WWF Wrestlemania: The Arcade Game Review (Sega Genesis)
It’s no secret that wrestling video games didn’t hit their stride until the Nintendo 64, and to a lesser extent, the Sony PlayStation. However, before those systems were even a thought inside my youngster brain, I was happily playing wrestling games like Nintendo’s own Pro Wrestling, WCW World Championship Wrestling – even though I wasn’t watching the product -, WWF Royal Rumble, and Saturday Night Slam Masters. On occasion, I would slip into the arcade and try my best against shady teenagers at WWF WrestleFest, but that isn’t the arcade game I’m reviewing today. Today, I’m looking at one of my all-time favourite wrestling games, WWF Wrestlemania: The Arcade Game.
WWF Wrestlemania: The Arcade Game was released for numerous consoles including the Super Nintendo, Sony PlayStation, Sega Saturn, Sega 32X, Sega Genesis, DOS, and of course, the arcade cabinet itself; I will be reviewing the Sega Genesis version.
WWF Wrestlemania: The Arcade Game isn’t a traditional wrestling game; instead, it focuses on over the top, fast paced, arcade-like action. It was developed by Midway Games, which is probably the reason Wrestlemania: The Arcade Game plays more like a fighter than a wrestling game. Instead of slow grappling and methodic manoeuvring, you will be performing fast button combinations to pull off special moves and combos, not unlike the Mortal Kombat games. Actually, the wrestlers in this game have a realistic, digitized look much like the fighters in Mortal Kombat, so you could say that Midway’s influence was quite heavy on this title.
Speaking of wrestlers, Wrestlemania: The Arcade Game has a small roster of eight wrestlers; only six if you’re playing the Super Nintendo version. The selection is fantastic and representative of the era, which includes: Bret Hart, Shawn Micahels, Razor Ramon, Yokozuna, Lex Luger, Bam Bam Bigelow, The Undertaker, and the memorable, Doink the Clown. Each wrestler brings their own signature moves to the game, such as Ramon’s Razor’s Edge, and Hart’s Sharpshooter. Of course, each character also has outlandish moves like The Undertaker’s Down, Forward, Kick which allows you to throw spectres at your opponent. Every character also has a combo meter that builds as you lay the smack down on your opponent, after which you can unleash a devastating combo.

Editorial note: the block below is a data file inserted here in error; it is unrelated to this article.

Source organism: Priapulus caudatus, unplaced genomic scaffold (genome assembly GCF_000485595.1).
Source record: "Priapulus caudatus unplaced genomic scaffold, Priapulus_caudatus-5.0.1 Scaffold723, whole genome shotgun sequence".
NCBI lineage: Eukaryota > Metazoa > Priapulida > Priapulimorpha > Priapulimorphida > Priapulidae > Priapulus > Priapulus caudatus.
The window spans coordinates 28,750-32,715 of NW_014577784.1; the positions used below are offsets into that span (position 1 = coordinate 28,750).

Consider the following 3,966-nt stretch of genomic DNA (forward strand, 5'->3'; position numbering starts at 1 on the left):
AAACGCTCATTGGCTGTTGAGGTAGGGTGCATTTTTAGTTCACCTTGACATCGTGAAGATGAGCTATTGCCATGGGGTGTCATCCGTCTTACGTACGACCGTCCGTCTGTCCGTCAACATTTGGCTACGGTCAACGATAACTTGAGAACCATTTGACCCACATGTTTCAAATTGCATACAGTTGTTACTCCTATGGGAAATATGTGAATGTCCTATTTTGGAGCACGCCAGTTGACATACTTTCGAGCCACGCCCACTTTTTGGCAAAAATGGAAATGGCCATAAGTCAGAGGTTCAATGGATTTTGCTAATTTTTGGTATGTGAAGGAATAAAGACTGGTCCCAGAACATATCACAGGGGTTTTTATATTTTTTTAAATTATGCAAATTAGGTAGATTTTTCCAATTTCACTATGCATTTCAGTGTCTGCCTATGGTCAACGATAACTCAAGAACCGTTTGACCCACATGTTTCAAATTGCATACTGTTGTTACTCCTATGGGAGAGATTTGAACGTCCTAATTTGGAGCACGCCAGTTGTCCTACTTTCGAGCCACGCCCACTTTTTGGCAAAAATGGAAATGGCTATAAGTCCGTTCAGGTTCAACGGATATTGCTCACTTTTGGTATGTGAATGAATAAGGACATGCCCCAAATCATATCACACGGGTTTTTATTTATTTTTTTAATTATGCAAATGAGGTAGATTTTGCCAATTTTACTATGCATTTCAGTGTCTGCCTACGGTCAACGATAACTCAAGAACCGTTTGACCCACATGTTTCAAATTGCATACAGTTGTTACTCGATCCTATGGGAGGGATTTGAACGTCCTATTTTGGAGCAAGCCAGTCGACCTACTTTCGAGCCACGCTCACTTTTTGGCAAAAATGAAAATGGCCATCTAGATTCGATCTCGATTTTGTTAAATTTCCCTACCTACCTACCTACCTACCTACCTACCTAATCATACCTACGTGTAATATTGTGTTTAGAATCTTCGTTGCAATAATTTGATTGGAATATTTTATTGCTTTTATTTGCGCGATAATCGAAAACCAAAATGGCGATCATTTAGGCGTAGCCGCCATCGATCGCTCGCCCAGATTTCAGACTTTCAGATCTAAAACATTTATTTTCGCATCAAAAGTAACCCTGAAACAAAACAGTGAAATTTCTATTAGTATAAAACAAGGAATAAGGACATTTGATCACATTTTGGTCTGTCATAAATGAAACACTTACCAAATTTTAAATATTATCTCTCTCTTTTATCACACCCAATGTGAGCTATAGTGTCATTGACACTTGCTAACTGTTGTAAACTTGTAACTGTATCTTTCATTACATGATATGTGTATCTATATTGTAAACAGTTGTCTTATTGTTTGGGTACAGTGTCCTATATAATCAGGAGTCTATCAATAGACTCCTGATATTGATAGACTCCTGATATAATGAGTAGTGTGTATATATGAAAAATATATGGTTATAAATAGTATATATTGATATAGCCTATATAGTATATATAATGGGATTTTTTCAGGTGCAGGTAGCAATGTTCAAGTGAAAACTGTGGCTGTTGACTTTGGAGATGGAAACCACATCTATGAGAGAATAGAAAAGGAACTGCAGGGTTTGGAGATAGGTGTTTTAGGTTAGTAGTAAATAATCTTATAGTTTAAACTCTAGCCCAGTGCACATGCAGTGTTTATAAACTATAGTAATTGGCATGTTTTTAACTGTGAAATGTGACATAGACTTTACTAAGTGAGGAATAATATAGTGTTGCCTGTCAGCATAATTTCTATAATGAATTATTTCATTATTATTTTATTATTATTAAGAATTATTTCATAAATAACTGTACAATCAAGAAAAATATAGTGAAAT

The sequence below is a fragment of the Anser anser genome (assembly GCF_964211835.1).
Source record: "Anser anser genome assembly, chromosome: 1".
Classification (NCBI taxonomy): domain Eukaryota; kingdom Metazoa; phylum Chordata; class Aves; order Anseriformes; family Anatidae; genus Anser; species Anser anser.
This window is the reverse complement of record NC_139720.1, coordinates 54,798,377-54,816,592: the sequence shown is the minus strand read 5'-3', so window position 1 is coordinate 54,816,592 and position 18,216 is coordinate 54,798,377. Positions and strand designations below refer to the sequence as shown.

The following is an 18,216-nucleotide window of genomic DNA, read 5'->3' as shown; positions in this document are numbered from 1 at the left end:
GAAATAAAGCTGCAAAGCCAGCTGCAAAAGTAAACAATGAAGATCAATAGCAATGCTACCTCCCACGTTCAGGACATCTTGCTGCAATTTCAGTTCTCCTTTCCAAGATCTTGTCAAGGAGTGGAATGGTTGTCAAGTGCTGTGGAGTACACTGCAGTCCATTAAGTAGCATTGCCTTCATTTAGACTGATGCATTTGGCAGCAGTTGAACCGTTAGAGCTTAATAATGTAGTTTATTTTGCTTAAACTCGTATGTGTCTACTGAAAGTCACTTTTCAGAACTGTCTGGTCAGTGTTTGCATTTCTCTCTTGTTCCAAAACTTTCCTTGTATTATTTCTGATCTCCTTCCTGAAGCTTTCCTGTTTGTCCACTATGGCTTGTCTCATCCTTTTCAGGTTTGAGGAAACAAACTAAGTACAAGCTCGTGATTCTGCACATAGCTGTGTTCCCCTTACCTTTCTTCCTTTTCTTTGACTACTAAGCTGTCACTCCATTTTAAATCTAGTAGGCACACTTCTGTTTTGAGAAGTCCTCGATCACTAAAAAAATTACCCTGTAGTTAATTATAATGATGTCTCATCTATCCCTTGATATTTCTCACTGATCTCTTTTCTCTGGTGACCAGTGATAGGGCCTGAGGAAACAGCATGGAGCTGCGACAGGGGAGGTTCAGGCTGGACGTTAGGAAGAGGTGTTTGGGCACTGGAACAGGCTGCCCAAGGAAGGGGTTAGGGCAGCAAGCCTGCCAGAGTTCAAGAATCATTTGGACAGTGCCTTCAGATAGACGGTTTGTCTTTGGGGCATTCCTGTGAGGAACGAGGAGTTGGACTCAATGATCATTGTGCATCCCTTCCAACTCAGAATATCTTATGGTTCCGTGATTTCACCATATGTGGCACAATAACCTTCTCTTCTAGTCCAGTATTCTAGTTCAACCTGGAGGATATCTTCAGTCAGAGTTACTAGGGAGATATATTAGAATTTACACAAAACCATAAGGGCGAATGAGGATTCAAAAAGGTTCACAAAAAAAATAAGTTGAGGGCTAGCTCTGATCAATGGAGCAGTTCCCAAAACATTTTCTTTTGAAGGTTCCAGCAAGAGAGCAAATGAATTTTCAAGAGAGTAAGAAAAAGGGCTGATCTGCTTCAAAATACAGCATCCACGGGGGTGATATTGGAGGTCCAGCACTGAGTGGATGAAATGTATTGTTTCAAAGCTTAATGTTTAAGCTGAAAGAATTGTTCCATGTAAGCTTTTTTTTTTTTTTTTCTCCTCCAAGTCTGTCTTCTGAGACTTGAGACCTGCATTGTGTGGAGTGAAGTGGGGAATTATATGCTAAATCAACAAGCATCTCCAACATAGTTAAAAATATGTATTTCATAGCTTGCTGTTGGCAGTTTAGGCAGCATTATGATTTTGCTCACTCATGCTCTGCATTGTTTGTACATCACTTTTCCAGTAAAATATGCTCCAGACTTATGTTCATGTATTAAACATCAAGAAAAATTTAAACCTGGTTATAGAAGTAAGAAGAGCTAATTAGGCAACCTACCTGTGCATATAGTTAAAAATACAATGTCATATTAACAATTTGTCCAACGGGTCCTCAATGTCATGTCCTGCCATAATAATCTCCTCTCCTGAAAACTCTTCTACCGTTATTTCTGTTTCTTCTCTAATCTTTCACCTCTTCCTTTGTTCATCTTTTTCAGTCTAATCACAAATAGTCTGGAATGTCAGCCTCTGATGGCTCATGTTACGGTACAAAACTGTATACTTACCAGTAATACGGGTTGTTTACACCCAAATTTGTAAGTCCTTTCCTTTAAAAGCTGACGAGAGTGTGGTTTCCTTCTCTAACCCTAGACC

Drawing from the fighting genre, you need to beat your opponent until his health has been completely drained. At that point, the game screams at you to pin your opponent, or it will pin them for you. Also, you need to win the best two out of three rounds, which is unusual for a wrestling game. However, I like to think these are the best two out of three falls matches you see in wrestling.
While I find the game fun and entertaining, it disappoints with a lack of game modes. There are only Intercontinental and World Heavyweight Championship tournaments to play in the game’s single player modes. In both, you’ll fight opponents until you eventually win the championship belt; you’ll also have to endure handicap matches in these modes as well. Adding a second player will give you head to head matches, and a Tag Team version of the game’s tournament mode; the game becomes instantly better if you have access to a player 2.
Another disappointing aspect of the game is the graphics. While the digitized versions of the wrestlers do look cool, they are extremely low in resolution. The crowd is very blurry looking, to the point where I would have left them out entirely in the SNES and Genesis versions of the game. There also isn’t much to say audio wise. There is a music track that plays while you wrestle, but it’s just a generic upbeat riff that could easily be replaced by anything else. However, each wrestler is accompanied by a 16-bit version of their entrance theme song, which was always a delight for me as a kid. Vince McMahon’s voice is also heavily featured in the game on commentary, introducing the matches, and shouting wrestler names upon selection.
3/5 D-Pads: This game couldn’t touch the likes of No Mercy or the Smackdown vs. Raw series, but it is fun in its own right. I’ve always been attracted to the off the wall arcade action, which I’m happy to say still stands up today. This game could have easily been a lot better with a bigger roster and more game modes like a cage match, Royal Rumble, or even Survivor Series mode. While I’m complaining, the graphics could also use some major tweaking. Overall, WWF Wrestlemania: The Arcade Game is a fun video game and satisfies a brawling craving I get every now and again.
Wait! Before you go, please check out the main event. “The Heartbreak Kid” vs. Bret “Hitman” Hart in a best two out a three falls match!